Please take heed of the following advice: Don't drink and drive. Wear your seatbelt. Don't speed. Make sure your vehicle is properly maintained. Don't text and drive!

Thursday, September 19, 2013

It Can Wait - Take the Pledge

Drivers are called to join the "It Can Wait" movement today (Sept. 19) to end the dangerous habit of texting while driving.
Mayor Annise Parker today kicked off Mayors United Against Texting While Driving, a social media campaign challenging all Texans to take the pledge to not text and drive. In partnership with AT&T, Mayor Parker and the City of Houston launched the nation’s first citywide It Can Wait campaign last April. Mayors United Against Texting While Driving will expand what Houston started all across Texas.

The Mayors United Against Texting While Driving campaign will run in Houston, Dallas, Fort Worth, Austin, San Antonio and El Paso September 19 through September 30, with each city vying to get as many citizens as they can pledging to never text while driving. Each city will have its own city-specific texting code. Houston residents can take the pledge by texting “ItcanwaitHou” to 464329.

 AT&T’s campaign seeks to:
  • Educate people about the dangers of texting while driving.
  • Urge drivers to take the pledge and join the movement
  • Encourage people to visit the website to stay informed and help spread the word via social media that when it comes to texting and driving – #ItCanWait
AT&T developed the "Texting and Driving: It Can Wait" simulator to show firsthand the dangers of texting behind the wheel – in a safe way! 

"Texting while driving – especially among teens – has turned into a serious issue that has claimed lives across the nation," said Mayor Parker. "We can't stand by and let this fatal practice claim another life. This is why we have stood at the forefront of this movement and are joining forces with mayors across Texas to raise awareness about the dangers of texting while driving. I encourage every Texan to take the pledge to never text and drive.”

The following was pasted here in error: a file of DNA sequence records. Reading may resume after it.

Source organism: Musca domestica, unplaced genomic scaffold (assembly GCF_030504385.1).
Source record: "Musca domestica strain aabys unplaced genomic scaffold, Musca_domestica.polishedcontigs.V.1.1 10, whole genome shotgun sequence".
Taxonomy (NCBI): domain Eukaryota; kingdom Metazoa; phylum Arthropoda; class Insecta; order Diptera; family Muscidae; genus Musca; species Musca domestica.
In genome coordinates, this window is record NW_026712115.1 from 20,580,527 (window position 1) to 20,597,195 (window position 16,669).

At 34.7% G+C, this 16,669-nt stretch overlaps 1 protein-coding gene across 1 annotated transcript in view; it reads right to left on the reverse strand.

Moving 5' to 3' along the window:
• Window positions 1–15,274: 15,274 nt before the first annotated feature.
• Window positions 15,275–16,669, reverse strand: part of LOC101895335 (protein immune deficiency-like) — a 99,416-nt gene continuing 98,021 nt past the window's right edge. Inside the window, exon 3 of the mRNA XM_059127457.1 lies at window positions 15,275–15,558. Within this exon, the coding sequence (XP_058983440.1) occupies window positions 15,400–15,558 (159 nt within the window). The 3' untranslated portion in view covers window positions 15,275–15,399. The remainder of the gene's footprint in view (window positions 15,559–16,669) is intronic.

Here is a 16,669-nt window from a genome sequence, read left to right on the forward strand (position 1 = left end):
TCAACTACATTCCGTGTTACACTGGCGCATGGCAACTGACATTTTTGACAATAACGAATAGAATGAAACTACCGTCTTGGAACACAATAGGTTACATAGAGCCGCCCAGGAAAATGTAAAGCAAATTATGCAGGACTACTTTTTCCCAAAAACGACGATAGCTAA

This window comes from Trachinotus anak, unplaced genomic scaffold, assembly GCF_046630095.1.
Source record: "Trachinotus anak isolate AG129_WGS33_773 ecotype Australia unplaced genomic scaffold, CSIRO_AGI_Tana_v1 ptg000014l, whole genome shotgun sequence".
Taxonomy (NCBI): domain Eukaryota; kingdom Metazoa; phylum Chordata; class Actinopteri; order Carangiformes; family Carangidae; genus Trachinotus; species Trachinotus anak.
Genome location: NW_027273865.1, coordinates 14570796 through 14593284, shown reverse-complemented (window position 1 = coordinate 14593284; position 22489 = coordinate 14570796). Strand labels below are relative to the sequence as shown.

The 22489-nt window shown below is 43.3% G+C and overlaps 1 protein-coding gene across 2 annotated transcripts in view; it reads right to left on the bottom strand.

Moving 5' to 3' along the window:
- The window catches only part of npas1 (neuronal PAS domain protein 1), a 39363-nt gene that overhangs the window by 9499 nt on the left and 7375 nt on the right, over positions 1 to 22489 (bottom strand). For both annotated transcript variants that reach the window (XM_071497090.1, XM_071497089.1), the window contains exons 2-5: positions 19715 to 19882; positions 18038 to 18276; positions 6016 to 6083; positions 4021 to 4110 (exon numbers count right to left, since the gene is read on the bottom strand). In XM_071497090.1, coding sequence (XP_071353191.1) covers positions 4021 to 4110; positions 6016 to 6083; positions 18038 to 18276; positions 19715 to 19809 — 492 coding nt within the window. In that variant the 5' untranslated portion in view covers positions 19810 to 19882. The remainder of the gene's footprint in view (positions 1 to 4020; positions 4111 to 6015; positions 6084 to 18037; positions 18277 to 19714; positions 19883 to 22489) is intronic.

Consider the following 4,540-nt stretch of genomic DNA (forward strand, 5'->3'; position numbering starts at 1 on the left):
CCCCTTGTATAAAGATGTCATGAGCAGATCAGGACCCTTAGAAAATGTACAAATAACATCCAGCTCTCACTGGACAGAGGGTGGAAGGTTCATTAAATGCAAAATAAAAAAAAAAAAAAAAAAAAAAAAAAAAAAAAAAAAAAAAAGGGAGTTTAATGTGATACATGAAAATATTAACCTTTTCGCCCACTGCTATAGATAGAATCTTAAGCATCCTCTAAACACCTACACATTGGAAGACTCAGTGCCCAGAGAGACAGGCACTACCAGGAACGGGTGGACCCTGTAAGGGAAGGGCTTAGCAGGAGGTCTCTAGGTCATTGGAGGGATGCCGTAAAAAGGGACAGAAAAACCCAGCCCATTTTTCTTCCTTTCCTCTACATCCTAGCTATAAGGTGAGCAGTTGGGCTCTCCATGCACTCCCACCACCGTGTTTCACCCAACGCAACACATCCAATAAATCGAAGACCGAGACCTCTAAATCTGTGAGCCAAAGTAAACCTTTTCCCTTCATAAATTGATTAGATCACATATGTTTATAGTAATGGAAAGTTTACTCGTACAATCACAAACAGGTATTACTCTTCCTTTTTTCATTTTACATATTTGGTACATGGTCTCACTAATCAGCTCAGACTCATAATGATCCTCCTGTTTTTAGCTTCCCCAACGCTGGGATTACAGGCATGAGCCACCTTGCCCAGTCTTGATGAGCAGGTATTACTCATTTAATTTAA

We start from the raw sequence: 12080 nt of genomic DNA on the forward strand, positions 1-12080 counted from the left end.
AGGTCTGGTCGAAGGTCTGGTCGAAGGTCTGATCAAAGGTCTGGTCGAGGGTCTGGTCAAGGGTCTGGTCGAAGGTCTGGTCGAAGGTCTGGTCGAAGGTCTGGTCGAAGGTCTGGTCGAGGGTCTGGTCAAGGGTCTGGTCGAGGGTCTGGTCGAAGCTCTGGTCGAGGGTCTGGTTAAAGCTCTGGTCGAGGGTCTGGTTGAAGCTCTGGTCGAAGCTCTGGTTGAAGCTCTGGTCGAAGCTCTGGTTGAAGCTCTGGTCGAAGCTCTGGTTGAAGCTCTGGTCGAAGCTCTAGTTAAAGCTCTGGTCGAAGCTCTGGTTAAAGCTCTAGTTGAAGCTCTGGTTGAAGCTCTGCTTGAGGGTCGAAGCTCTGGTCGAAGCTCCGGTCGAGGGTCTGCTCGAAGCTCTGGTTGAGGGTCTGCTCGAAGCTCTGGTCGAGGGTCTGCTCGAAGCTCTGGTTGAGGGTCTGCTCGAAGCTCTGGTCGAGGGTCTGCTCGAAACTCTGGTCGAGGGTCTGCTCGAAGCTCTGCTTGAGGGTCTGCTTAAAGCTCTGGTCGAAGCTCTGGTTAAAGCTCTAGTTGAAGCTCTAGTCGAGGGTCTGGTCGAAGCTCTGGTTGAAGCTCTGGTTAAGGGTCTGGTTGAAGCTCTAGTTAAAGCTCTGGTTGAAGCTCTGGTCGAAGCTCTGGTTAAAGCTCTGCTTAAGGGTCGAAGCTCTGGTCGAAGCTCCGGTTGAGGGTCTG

Mayors United Against Texting While Driving is being launched in association with the It Can Wait movement’s September 19 Drive 4 Pledges Day. Aspiring to create a social stigma around this fatal habit of texting while driving, Drive 4 Pledges Day focuses on getting individuals to take the pledge to never text and drive, while encouraging others in their community to do the same.

Monday, September 9, 2013

I Killed A Man, A Drunk Drivers Confession

A 22-year-old driver who confessed in an online video that his drunken driving killed a man now faces a homicide charge.
A grand jury in Franklin County, Ohio, indicted Matthew Cordle on Monday on charges of aggravated vehicular homicide and operating a vehicle under the influence of alcohol, more than two months after the deadly wrong-way collision.
Watch his Youtube confession below:

Thursday, August 29, 2013

Text A Driver Who Crashes and You Can Be Held Liable...

By now, everyone should know that texting while driving is a horribly stupid thing to do. But what if you send a text to a person who happens to be driving, and that person crashes? Could you be held liable in court? A New Jersey appellate court just said yes.